Hi.

Welcome to my website. To the left here you have a listing of all my film reviews over the last 7 years.  In addition, go to the SUCK page for movies I hated and the Good Days page for some of my absolute favs. Hope you have a nice stay!

THANK YOU FOR YOUR SERVICE Review: 6 out of 10 (Painful PTSD)

THANK YOU FOR YOUR SERVICE Review: 6 out of 10 (Painful PTSD)

Post 9/11 war dramas have had varying degrees of success--from the underseen and excellent IN THE VALLEY OF ELAH to the box office smash of  AMERICAN SNIPER.  Some are red meat Republican porn like the awful  13 HOURS and others like THE MESSENGER are thoughtful and expressive. The latest into this foray is THANK YOU FOR YOUR SERVICE--which encapsulates some of the above sentiments but doesn't really invest in any of them.  Loosely based on the lives of Iraqi veterans and a non-fiction book by the same name, the film stars Miles TellerHaley BennettBeulah KoaleAmy Schumer, and Scott Haze. It is written and directed by Jason Hall in his directorial debut.

 

The movie follows Staff Sergeant Adam Schumann (Teller) as a husband and soldier returning from the Iraq war.  His friends Aieti, Waller, and Emory all were in his unit and have suffered serious emotional and physical trauma from the war.  The film carries a non-narrative approach that just moves forward in time in a very indeterminate way.  Scene to scene might be a day, or several weeks, and the film doesn't offer any visual or verbal clues to keep the audience tuned to the passing of time. This is a key, too, since it is important to know how long these veterans are suffering the weight of their anguish and wrestling with demons.  Without much structure, the film focuses on the plight of PTSD and the effects it is having on these men and their families.  And that depiction isn't subtle. Offering horrific flashbacks from the war, point-of-view hallucinations, and emotional outburts are just part of what the film displays.  Maybe more horrific is the distant gazes and glazed looks from Specialist Aieti (Beulah Koale) who desperately wants to re-enlist despite how broken and shell-shocked he is. Amy Schumer is an odd casting here, not because she might want to try something dramatic, but because her role here is so small that it fails to offer much of a framework for us to see her in a different light. The star that shines here is Haley Bennett as Schumann's dutiful and strong wife Saskia. Her time on screen blazes with strength and fire and will as she supports her husband through his pain.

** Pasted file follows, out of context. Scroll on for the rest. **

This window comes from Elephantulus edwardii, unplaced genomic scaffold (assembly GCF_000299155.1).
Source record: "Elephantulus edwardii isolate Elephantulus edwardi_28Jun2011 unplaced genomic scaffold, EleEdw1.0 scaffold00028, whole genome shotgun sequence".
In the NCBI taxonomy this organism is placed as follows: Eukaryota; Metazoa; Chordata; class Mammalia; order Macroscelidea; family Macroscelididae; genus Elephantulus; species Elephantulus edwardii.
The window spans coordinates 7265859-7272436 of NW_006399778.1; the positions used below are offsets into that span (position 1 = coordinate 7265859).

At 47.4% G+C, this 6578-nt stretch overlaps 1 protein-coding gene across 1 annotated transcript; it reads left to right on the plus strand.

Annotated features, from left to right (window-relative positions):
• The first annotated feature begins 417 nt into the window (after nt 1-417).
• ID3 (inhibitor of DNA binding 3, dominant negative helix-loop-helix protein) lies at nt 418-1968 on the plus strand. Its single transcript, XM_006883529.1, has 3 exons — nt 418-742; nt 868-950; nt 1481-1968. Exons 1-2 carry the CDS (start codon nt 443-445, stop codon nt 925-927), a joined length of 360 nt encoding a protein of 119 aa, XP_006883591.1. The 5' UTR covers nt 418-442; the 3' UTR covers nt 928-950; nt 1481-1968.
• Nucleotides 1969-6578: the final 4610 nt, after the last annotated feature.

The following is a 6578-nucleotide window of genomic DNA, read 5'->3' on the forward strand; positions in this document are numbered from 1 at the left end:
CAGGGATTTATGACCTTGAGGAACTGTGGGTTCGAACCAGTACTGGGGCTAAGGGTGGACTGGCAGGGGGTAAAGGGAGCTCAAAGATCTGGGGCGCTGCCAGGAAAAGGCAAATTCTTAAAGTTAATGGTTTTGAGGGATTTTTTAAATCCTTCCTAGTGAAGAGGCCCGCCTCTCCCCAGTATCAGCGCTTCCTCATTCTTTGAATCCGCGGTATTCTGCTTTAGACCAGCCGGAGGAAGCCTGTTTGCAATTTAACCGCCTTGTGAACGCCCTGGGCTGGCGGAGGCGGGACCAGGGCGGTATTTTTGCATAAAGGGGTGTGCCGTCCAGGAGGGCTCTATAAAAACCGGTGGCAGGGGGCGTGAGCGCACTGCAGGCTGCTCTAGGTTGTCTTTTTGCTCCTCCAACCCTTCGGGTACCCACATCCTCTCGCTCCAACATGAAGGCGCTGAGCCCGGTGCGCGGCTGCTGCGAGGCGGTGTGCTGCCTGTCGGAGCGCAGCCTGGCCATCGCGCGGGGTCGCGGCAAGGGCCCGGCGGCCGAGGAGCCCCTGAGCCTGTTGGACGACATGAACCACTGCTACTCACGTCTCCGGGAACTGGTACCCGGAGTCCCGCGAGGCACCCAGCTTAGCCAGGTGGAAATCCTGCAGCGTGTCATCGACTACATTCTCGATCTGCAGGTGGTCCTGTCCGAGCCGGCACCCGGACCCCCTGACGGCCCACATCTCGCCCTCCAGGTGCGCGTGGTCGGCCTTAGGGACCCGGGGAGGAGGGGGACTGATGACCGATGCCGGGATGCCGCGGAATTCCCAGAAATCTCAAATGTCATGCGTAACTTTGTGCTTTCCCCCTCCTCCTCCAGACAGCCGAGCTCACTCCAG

This is another remarkable performance from Teller, given what he has to work with.  The film asks a lot of these actors to show how much stress and pain they are under, yet masking it for the civilians that surround them.  The film isn't really a jingoistic pro America rally since it shows the damage that the military experience has on its soldiers, but it doesn't have a distinct anti-war tone either.  The film points at issues like the failing VA and its attempt to provide benefits--but doesn't really double down with any form of commentary. It also has a few scenes of the military rebuffing PTSD with a male machismo, but doesn't capitalize on that either.  What remains is just a painful view of suffering veterans that are helpless to the ravages of PTSD. The audience feels helpless too, and is submitted to watching the pain and anguish of these men as they spiral out of control. Though it might be an accurate depiction, the movie doesn't develop these characters much at all, keeping them as flat representations rather than fully realized people. Many times in the film I thought back to a far greater war film about PTSD--Wyler's THE BEST YEARS OF OUR LIVES. That film offers a similar arc of soldiers returning from a war and struggling to re-integrate socially, relationally, and emotionally to civilian life. That film had characters that changed, developed, grew, and expressed themselves.  In THANK YOU FOR YOUR SERVICE, the film just puts broken men on display and points to the very obvious...that they are broken. And the movie points to that a lot.  And though there might be a message to be had there, it isn't as strong as one might hope.

THOR: RAGNAROK Review: 8 out of 10 (Preposterous, Predictable, and Pretty Damn Fun)

THOR: RAGNAROK Review: 8 out of 10 (Preposterous, Predictable, and Pretty Damn Fun)

BRAWL IN CELL BLOCK 99 Review: 9 out of 10 (Prison Breaking)

BRAWL IN CELL BLOCK 99 Review: 9 out of 10 (Prison Breaking)